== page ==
Ladies and gentlemen,
I am pleased to see so many delegations in the room today, which attests to your commitment at the highest level here in New York to putting an end to trafficking in persons.
Every two years, as mandated by the UN General Assembly, the Global Report on Trafficking in Persons sheds light on the magnitude of this crime.
The 2022 report underscores that trafficking in persons is part of a larger picture of a world where stability is under threat from war and conflict, economic calamity and global crises such as climate change and post COVID-19 recovery challenges.
All of these crises intensify the risks for vulnerable populations.
People in desperate straits – impoverished, displaced or unprotected – are attractive targets for traffickers, who see them as potential income generators rather than human beings in need.
So we must do more to protect the vulnerable and to identify and help trafficking victims.
This is particularly important now because the pandemic may have pushed many victims deeper underground or online, where they are harder to find.
We need to build partnerships among governments, civil society and the private sector to detect victims, and create gender-responsive protection and assistance that take victims’ specific experience and needs into account.
Survivors must be a key part of the equation at every step.
Allow me to appeal for your continued support to the dedicated UN voluntary trust fund for victims of trafficking.
We also need to do more to hunt down traffickers, especially organized criminal groups, which exploited 46 percent of detected victims, holding them for longer periods and subjecting them to higher levels of violence.
Organized crime is motivated by profit pure and simple, so we should follow the money to identify those who benefit from the crime.
UNODC supports national efforts to seize and forfeit the proceeds of crime, and to combat money-laundering and corruption, key enablers of trafficking in persons.
We are also deepening our research on connections between trafficking in persons, organized crime and corruption.
In December we will issue a global study on the links between trafficking and corruption at the Conference of States Parties to the UN Convention on Corruption.
Nothing can be achieved without effective cooperation among States.
In the last two years, UNODC has undertaken a new initiative to support South-South operational cooperation in countering trafficking in persons along specific transregional routes.
In 2022 alone, we brought together over 20 origin and transit countries, which resulted in new investigations and assistance and protection to trafficking victims and migrants stranded in transit countries.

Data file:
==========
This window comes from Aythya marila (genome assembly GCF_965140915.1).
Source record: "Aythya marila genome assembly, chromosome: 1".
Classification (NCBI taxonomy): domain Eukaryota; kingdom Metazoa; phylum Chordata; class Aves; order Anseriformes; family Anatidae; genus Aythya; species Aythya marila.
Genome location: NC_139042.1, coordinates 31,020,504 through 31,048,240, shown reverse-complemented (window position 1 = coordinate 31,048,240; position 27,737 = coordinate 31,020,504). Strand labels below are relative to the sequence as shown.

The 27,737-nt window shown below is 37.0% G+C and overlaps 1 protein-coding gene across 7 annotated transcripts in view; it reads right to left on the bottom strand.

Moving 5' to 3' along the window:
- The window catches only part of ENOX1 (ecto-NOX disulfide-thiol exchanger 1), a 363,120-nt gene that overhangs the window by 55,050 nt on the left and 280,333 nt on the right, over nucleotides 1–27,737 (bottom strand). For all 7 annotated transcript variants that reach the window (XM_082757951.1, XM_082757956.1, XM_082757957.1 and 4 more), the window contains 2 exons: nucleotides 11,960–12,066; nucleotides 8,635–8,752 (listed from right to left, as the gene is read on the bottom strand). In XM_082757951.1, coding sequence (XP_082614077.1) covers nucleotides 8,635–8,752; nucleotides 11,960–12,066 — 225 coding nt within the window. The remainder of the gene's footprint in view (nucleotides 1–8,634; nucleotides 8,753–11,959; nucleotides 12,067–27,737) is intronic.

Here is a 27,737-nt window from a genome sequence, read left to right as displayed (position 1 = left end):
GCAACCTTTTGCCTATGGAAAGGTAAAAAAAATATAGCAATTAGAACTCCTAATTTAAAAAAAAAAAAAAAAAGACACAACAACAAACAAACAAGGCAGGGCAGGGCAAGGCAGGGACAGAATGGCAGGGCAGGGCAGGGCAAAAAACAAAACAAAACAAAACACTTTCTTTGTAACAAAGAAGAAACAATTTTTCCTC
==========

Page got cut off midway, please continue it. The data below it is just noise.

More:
The next Global Report on Trafficking in Persons, due in 2024, will put a special focus on Africa.
Ladies and gentlemen,
UNODC has a key role and responsibility in advancing consistent policy and coordinated, victim-centered action to counter trafficking in persons.
We support countries in developing national action plans, strategies and legislation to counter trafficking based on the principles of prevention, prosecution and protection.
And we work with key partners across the UN to strengthen common approaches to emerging challenges, including through the Inter-Agency Coordination Group on Trafficking in Persons.
I am glad that the Director-General of IOM will also address the meeting.
We all continue to grapple with the misuse of information and communication technologies for trafficking in persons, and to explore how we can use these new tools to respond to this crime.
This is a topic you are very familiar with from your recent discussions in the Commission on the Status of Women.
Two years ago, UNODC and the Office of the President of the General Assembly coordinated an appraisal of the 2010 Global Plan of Action to Combat Trafficking in Persons, which, with the support of many delegations here today, took stock of achievements and identified gaps after the Plan’s first ten years.
Today, as we look ahead to the next appraisal here in New York in 2025, we all remain committed to ensuring that joint responses focus on the needs of victims.
I would like to thank all delegations for your sustained efforts to end trafficking in persons, as demonstrated by the many trafficking-related resolutions you negotiated last year in the General Assembly.
UNODC stands ready to support you.